Heather has taught reproductive biology and has researched neuro, repro and endocrinology. She has a PhD in Zoology/Biology.
From the Testes to the Ductus Deferens
Hi and welcome to the sperm packaging plant. On today's tour we will take you through the process of sperm and semen production and transport. This process begins at puberty in males and continues into adulthood - even into old age.
Stop number 1: the testes. These organs usually come in pairs. This is where sperm production begins. Inside the testes, sperm proceed through the processes of mitosis and meiosis to produce haploid spermatozoa.
These spermatozoa are almost mature but lack flagellar movement and the ability to fertilize an egg. That means they aren't quite mobile yet. They travel from the rete testis, through ducts and into the head of the epididymis.
Stop number 2: the epididymis. This stop marks the start of the male reproductive tract. Sperm entering the epididymis are functionally immature and are immobile.
They enter at the head of the epididymis and they travel down through the body into the tail, where they may be stored until they continue on their path. This process completes the final stages of sperm maturation and takes about two weeks.
Stop number 3: the ductus deferens. The tail of the epididymis curves around and meets up with the ductus deferens. Mature, but still immobile, sperm leave the tail and enter the duct. Here they start their ascent, traveling upwards into the abdominal cavity and around the bladder where the duct curves and starts to descend back down.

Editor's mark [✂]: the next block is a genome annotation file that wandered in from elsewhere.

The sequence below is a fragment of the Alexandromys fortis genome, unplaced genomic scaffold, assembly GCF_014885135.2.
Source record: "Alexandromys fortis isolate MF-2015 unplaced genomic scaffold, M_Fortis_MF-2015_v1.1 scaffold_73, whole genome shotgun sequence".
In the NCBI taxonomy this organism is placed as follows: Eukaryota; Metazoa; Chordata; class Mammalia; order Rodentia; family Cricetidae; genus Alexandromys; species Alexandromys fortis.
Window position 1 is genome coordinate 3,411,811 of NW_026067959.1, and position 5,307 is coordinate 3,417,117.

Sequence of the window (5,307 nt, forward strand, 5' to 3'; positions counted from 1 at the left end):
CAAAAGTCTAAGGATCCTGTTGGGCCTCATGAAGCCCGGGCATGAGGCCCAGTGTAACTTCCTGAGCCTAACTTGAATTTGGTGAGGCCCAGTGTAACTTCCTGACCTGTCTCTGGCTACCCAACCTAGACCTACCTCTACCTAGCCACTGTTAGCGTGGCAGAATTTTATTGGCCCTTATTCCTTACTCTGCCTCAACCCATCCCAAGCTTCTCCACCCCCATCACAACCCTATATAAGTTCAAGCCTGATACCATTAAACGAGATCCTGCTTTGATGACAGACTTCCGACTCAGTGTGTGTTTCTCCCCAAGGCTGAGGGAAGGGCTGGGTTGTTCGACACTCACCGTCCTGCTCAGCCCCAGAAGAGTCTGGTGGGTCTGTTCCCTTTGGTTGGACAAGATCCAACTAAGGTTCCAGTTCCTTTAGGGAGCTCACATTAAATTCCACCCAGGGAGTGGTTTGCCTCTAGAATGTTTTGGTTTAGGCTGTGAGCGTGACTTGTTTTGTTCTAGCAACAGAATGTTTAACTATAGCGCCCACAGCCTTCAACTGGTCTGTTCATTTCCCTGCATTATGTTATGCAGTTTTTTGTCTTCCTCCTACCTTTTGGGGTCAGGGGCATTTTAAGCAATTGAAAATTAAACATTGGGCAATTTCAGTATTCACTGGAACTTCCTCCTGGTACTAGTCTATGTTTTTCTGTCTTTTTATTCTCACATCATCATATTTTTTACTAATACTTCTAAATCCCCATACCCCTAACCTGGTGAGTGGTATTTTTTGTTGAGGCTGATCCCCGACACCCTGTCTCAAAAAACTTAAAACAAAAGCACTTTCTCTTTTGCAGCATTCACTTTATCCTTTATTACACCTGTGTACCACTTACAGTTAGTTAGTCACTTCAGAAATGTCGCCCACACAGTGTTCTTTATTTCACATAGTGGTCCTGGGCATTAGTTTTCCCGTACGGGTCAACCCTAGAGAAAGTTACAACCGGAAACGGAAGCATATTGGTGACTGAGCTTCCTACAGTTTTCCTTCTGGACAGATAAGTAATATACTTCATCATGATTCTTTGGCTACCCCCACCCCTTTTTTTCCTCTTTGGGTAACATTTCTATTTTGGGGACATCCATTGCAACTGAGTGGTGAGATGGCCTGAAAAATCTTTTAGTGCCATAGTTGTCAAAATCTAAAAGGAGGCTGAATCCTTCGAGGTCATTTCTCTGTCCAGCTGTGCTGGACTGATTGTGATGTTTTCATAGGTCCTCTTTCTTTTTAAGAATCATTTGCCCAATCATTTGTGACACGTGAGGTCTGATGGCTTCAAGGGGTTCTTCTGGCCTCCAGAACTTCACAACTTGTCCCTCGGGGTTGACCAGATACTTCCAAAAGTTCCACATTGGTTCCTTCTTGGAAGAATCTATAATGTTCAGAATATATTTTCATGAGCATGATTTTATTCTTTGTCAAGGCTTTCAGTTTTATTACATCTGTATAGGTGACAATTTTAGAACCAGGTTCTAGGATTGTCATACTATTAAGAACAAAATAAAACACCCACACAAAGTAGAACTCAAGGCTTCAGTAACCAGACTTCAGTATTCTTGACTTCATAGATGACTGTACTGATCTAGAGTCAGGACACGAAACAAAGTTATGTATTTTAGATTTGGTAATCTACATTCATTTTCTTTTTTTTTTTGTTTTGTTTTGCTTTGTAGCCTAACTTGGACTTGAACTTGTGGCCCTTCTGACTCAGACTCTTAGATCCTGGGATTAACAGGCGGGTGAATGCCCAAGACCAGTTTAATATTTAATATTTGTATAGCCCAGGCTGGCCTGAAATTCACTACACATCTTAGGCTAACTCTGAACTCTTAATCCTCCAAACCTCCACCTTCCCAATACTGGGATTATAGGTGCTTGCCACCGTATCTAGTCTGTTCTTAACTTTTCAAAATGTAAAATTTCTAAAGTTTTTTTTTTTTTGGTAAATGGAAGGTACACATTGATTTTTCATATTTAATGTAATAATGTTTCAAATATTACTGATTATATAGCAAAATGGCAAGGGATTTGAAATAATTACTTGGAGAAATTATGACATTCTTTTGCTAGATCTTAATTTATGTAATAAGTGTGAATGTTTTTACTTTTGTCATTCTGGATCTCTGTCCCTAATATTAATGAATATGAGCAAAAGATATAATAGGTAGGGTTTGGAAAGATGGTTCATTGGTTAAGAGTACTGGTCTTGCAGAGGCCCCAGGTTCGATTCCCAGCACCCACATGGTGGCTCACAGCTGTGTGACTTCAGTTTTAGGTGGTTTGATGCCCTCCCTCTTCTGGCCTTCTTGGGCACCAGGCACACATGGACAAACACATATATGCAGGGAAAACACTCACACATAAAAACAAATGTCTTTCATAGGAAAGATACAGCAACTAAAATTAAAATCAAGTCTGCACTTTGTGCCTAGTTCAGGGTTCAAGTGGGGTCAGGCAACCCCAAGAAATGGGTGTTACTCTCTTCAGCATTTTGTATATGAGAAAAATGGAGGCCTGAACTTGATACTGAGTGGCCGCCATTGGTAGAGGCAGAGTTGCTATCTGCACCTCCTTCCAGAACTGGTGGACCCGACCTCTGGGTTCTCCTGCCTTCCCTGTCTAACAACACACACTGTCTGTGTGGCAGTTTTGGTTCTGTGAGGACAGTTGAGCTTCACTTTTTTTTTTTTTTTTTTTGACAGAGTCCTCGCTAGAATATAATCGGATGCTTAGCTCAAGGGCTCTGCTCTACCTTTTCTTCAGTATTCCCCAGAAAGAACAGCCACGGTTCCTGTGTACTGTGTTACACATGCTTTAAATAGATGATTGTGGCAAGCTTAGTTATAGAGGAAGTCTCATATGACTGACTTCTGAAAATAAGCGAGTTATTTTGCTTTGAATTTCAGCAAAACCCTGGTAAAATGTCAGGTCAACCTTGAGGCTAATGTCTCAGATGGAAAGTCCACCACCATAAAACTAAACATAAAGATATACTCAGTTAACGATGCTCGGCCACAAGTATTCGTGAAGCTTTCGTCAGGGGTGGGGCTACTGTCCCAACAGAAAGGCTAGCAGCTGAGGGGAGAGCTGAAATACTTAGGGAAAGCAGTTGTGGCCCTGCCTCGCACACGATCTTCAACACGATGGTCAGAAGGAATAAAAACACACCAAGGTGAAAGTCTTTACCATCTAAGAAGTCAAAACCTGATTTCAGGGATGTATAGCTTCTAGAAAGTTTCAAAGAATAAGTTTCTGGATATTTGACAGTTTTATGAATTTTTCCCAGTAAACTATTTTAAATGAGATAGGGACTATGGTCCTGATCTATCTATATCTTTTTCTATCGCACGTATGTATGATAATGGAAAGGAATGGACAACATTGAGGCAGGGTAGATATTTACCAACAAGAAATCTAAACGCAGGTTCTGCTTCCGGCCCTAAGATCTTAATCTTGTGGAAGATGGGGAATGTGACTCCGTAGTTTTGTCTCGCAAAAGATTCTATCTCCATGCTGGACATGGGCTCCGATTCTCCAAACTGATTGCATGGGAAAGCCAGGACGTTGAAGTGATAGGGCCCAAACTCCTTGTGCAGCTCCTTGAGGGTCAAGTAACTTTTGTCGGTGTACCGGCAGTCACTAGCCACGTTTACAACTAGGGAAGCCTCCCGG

Now remember, the sperm at this point are still immobile, so this transport is under the control of peristaltic (or wavelike) contractions of the smooth muscles lining the duct. Near the end, the ductus deferens expands into the ampulla and combines with ducts exiting from the seminal vesicles to form the ejaculatory duct. Sperm will be stored in the ampulla until the male experiences sexual arousal.
Sexual Arousal and Emission
Let's pause a second to talk about where and why sperm have to be stored. The ampulla, ductus deferens and the tail of the epididymis participate in the storage of sperm. You see, sperm aren't needed until the male engages in sexual activity, so they have to have somewhere to wait.
Sexual activity begins with arousal and is followed by a process called emission and then by ejaculation. During emission, sperm is propelled out of the ampulla, into the ejaculatory duct and travels past the accessory glands where it combines with fluids from these glands to produce semen. These glands are stops 4, 5 and 6.
Accessory Glands and the Emission Process
Stop 4 includes our first set of accessory glands: the seminal vesicles. Emission begins at the junction of the ductus deferens and the ejaculatory duct. This is where sperm combines with secretions from the seminal vesicles. These paired accessory glands secrete seminal fluid into the ejaculatory duct that makes up about 60% of the semen.